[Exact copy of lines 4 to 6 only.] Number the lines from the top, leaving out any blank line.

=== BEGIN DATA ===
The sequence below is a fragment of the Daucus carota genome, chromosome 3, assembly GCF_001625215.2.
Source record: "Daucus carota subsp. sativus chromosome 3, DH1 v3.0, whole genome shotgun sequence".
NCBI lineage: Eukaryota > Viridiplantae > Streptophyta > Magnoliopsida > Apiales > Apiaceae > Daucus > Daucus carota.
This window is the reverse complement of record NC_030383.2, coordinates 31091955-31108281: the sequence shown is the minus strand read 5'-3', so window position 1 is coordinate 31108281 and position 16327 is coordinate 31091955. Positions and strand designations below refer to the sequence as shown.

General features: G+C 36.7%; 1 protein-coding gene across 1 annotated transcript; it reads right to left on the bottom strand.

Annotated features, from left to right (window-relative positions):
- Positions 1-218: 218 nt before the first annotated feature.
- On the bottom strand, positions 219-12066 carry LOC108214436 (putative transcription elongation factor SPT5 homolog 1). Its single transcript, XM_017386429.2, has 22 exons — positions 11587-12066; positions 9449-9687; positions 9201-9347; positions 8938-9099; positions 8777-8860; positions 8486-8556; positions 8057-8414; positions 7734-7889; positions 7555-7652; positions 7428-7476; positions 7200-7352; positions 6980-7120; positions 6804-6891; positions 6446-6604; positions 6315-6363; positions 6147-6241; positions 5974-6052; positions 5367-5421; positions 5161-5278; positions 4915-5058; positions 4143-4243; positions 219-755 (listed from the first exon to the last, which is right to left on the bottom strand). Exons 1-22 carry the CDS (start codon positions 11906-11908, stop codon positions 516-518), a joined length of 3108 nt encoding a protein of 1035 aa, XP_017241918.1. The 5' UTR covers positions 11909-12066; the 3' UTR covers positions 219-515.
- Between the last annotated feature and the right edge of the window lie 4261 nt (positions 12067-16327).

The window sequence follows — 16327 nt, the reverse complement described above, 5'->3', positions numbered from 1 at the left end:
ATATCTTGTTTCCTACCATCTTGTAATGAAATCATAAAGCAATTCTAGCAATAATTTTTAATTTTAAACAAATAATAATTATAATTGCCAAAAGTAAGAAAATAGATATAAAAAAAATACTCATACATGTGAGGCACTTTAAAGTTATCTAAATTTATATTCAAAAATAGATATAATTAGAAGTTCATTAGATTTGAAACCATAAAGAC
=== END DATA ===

This window is the reverse complement of record NC_030383.2, coordinates 31091955-31108281: the sequence shown is the minus strand read 5'-3', so window position 1 is coordinate 31108281 and position 16327 is coordinate 31091955. Positions and strand designations below refer to the sequence as shown.

General features: G+C 36.7%; 1 protein-coding gene across 1 annotated transcript; it reads right to left on the bottom strand.

Annotated features, from left to right (window-relative positions):